I’ve noticed that the CSM (Continuous Shuffler Machine) at the blackjack table does not shuffle ALL of the cards at the end of each hand. There are a few cards left in the shoe part of the machine (anywhere from 1 to 20 or so) that are not shuffled. Is there any way this can be used to advantage? For example, I was thinking that there is a lower (but still not zero) probability of having a card repeated two hands in a row. Sit out if there were a lot of high cards last hand . . . bet higher if there are a lot of low cards last hand. The CSM I saw used four decks so, on a full table, there are actually quite a few cards played each hand and you could potentially get a true value of plus/minus one if you made the simplifying assumption that none of those would repeat. Maybe enough to skew the odds?
Chuck from New York
You’re right, the discards are not mixed among all the cards but can not be placed close to the top of the shoe. I don’t know the exact size of this buffer but it is about 10-20 cards I think. As a card counter it would probably be safe to use a true count from just the last hand played and off the top of a shoe. When converting to the true count you will rarely get anything far from +/-1. If you’re any kind of counter at all I would forget about playing against a CSM, it isn’t worth the bother.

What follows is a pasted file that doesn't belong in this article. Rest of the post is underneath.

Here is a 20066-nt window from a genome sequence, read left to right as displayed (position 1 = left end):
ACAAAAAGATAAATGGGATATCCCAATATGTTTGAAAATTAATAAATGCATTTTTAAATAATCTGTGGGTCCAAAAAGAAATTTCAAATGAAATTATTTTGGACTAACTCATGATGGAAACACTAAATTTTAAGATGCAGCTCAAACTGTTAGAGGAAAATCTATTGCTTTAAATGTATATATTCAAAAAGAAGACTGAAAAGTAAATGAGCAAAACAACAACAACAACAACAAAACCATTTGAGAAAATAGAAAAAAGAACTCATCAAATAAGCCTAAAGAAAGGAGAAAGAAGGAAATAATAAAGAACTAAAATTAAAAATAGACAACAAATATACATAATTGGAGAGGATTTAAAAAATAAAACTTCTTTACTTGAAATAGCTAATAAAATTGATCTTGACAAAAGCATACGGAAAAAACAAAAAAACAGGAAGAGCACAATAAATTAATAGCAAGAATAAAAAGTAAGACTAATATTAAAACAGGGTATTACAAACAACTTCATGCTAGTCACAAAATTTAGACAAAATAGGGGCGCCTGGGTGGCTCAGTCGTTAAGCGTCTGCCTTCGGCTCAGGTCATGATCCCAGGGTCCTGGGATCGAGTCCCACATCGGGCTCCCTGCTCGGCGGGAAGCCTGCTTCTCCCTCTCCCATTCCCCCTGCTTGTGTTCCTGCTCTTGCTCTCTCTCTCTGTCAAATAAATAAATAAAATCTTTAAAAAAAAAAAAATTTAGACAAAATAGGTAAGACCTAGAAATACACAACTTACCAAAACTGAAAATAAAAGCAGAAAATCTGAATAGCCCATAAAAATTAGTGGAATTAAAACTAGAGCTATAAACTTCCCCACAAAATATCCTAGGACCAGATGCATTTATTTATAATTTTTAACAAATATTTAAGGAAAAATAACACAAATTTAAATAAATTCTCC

What basic strategy should you use for a CSM (Continuous Shuffler Machine)? Is it the same as a regular shoe for the same number of decks? It seems like the strategy could be a little different (maybe a 4 deck CSM should be played like a 3-deck shoe).
Chuck from New York
Yes, same as a regular shoe with the same number of decks. Most CSMs use five decks, for which you should use my 4-8 deck strategies.
I understand what the odds of being dealt a royal, straight flush are for any individual on a Caribbean Stud Poker or Let it Ride table are and how they are derived. But my question is this: as a 3rd party watching the game what are the odds of seeing any one of these hands being dealt to a player at the table on any given deal. I must believe it is dependant on the number of hands in play...is it merely the individual’s odds times the number of hands in play. ie. seeing a royal dealt on any particular hand with 4 players on a table means 4*odds of getting a royal? I’m slightly perplexed!
Amyn from Brantford, Canda
Your method is a good approximation. However by that logic, when flipping a coin, the probability of at least one person in 3 flipping a heads would be 3*50%=150%. Assuming independent events the probability of at least one success out of n trials, where the probability of each success is p, is 1-(1-p)n. In the case of the coin flipping example this would be 1-.53=0.875. In the case of four players of Caribbean Stud Poker the probability of at least one royal flush would be 1-(1-4/2598960)4 = 0.00000615629. However since all the cards are dealt out of the same deck the events are not independent. The math gets very complicated to determine the exact right answer and the approximation should be very close to the right answer.
The chart for Double Exposure indicates to split 10’s against a dealer 13-16. Does this mean that you continue to split additional 10’s? I’ve done this and wound up with 4 hands under 18 which all lost. Luckily I was only playing for fun on an Internet gaming site at the time.